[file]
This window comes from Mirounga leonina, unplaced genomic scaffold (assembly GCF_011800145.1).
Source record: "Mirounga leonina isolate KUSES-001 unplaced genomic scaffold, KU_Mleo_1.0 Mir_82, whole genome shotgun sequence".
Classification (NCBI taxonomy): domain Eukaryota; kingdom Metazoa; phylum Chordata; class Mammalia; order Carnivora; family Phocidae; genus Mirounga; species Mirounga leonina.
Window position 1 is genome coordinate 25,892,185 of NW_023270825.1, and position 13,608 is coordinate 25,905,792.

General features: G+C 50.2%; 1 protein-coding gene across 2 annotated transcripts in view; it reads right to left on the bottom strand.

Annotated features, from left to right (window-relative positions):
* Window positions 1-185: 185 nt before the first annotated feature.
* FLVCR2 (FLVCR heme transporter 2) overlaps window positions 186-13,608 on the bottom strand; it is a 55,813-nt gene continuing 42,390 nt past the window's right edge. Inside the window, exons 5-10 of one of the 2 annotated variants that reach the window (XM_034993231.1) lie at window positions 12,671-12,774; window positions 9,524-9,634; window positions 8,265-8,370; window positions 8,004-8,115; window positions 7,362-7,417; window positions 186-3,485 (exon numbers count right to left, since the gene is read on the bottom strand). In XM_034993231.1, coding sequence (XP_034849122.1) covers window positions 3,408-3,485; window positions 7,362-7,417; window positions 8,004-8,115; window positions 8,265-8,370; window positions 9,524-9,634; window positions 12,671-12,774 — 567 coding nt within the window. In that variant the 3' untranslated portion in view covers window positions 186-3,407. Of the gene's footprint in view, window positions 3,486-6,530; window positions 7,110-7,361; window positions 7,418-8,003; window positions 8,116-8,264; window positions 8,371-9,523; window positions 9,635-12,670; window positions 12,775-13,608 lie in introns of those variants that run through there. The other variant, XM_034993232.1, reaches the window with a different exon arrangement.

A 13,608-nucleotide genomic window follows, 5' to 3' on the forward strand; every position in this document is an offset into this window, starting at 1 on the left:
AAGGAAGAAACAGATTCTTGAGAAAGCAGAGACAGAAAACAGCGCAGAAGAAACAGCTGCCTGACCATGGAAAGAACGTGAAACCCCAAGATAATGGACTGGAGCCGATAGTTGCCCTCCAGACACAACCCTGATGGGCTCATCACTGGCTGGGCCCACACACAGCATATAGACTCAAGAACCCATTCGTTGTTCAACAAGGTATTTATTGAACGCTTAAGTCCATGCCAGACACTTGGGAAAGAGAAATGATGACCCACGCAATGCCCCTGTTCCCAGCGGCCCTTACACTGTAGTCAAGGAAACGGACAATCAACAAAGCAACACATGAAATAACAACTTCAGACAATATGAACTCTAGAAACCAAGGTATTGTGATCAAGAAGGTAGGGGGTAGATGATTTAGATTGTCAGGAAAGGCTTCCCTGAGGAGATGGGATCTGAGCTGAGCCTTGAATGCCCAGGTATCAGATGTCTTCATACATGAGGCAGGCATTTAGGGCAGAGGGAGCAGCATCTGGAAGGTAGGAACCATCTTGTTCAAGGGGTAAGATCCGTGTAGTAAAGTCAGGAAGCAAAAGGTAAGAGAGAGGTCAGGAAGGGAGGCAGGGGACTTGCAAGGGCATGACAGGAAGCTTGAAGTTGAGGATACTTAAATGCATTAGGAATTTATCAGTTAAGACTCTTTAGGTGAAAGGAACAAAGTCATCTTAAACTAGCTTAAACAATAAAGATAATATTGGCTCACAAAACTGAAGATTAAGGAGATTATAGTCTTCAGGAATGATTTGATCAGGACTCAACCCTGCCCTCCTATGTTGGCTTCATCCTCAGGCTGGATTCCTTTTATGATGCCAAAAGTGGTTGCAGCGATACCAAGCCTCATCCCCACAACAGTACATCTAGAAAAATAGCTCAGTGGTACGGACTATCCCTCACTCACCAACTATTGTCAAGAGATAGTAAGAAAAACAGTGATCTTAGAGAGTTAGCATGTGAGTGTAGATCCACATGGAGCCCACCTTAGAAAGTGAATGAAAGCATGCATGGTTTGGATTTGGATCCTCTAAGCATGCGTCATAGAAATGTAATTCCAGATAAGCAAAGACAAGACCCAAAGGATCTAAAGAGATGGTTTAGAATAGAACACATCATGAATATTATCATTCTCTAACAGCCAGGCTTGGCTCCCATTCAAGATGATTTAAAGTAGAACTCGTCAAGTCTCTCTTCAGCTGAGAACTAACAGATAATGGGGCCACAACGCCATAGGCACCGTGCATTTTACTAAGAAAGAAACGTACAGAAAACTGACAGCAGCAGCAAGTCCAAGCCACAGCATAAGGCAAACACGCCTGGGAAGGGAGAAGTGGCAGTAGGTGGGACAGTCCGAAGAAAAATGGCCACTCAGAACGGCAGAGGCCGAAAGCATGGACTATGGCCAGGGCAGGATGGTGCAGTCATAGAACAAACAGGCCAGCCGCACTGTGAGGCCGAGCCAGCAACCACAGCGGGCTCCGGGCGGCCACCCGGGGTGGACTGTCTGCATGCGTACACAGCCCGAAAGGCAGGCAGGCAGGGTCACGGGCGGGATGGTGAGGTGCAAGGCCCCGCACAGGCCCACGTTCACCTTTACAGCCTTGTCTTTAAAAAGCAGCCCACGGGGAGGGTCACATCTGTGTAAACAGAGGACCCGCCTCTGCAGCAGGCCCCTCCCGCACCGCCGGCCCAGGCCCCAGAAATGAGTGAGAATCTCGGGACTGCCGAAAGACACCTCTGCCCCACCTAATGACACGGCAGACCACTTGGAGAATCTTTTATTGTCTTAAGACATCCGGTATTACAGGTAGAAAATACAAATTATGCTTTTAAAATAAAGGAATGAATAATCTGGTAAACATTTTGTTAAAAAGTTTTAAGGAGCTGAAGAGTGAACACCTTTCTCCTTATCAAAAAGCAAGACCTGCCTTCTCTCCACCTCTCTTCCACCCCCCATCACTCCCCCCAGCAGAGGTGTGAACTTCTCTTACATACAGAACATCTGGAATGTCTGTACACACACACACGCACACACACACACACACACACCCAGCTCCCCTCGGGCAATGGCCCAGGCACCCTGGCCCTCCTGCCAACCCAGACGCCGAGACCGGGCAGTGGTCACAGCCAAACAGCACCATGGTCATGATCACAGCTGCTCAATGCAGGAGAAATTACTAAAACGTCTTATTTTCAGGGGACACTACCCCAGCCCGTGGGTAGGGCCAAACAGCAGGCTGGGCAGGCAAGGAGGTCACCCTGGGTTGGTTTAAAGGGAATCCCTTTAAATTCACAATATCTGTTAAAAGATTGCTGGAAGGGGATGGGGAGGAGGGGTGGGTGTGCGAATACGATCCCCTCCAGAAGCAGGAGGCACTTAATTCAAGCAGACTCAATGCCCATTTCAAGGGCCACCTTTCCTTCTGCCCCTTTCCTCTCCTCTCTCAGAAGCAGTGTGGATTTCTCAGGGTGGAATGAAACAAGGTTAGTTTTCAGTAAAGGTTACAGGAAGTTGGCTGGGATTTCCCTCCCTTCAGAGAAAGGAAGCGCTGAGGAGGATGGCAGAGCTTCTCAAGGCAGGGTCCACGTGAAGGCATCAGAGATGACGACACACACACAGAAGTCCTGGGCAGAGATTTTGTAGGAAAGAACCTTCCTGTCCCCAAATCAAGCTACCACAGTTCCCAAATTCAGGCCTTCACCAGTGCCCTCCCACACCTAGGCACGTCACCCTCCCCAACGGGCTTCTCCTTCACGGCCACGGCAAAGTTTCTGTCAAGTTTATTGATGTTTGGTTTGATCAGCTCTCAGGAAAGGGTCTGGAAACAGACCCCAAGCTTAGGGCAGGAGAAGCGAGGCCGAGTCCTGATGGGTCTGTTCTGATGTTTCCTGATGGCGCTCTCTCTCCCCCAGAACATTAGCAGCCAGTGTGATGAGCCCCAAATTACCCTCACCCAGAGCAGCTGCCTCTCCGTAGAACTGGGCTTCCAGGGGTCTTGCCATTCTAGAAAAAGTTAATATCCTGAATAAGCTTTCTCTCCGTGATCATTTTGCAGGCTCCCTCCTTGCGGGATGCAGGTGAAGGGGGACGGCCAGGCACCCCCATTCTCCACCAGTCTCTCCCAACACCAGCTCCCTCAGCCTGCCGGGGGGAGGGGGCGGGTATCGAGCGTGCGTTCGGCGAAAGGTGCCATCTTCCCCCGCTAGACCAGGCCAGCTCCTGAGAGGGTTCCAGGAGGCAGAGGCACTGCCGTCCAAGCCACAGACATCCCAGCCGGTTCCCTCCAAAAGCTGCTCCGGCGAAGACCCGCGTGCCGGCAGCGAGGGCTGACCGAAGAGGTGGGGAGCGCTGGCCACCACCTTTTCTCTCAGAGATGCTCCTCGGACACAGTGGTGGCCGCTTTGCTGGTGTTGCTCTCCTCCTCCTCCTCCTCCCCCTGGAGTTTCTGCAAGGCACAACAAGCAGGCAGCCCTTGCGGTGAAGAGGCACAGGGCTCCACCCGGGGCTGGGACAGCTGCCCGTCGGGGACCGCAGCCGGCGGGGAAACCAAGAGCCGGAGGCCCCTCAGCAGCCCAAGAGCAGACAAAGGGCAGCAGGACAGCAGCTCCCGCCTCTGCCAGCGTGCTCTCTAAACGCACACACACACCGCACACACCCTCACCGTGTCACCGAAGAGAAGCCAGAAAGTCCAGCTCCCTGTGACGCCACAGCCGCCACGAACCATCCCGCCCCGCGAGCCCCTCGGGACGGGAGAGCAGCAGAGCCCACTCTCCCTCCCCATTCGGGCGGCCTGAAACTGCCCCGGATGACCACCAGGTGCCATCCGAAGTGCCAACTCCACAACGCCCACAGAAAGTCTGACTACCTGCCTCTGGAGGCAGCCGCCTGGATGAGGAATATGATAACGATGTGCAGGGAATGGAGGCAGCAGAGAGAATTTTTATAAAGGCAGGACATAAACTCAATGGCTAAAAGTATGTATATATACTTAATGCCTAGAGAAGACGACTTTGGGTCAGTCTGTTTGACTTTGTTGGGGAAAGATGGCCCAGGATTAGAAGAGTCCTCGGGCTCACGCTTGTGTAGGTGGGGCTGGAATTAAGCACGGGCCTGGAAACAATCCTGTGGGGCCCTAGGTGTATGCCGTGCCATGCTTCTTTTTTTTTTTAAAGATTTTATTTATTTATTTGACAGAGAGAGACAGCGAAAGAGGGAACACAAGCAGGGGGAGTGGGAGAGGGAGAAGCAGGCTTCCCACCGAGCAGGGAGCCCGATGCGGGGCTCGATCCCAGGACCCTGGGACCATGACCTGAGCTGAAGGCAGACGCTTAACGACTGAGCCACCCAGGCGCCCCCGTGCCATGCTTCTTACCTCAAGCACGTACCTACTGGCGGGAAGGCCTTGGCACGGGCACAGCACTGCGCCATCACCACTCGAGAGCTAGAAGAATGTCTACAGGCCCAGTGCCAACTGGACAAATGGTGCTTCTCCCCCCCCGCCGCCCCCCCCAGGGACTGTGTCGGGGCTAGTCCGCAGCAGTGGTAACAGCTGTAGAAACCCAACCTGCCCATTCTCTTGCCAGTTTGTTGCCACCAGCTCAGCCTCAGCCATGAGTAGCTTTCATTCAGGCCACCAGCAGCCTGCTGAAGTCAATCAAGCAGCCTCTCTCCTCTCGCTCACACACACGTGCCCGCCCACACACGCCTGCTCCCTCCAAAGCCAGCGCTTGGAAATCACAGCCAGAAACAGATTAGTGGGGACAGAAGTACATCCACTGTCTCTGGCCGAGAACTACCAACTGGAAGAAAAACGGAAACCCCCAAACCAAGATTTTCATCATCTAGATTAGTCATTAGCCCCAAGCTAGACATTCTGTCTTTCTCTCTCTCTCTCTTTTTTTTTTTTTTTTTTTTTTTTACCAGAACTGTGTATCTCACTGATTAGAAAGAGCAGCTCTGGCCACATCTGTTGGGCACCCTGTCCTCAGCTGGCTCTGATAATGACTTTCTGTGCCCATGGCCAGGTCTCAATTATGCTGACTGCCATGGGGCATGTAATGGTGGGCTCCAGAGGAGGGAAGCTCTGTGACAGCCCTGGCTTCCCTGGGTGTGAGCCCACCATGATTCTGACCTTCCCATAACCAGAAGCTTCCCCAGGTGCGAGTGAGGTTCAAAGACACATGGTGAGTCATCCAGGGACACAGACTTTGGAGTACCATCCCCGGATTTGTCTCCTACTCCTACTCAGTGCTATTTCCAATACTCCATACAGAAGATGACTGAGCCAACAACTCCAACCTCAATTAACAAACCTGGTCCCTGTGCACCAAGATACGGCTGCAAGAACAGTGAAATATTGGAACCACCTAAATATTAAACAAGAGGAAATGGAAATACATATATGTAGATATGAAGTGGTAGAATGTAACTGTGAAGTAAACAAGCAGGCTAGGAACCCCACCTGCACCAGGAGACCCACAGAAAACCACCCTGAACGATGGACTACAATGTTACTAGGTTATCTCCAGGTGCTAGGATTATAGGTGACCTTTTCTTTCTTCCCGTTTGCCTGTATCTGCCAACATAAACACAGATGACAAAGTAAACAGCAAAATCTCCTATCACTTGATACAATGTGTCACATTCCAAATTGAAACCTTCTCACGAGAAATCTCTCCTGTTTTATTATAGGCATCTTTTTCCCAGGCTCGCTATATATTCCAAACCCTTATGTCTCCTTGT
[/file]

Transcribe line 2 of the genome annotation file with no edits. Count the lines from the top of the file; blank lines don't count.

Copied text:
Source record: "Mirounga leonina isolate KUSES-001 unplaced genomic scaffold, KU_Mleo_1.0 Mir_82, whole genome shotgun sequence".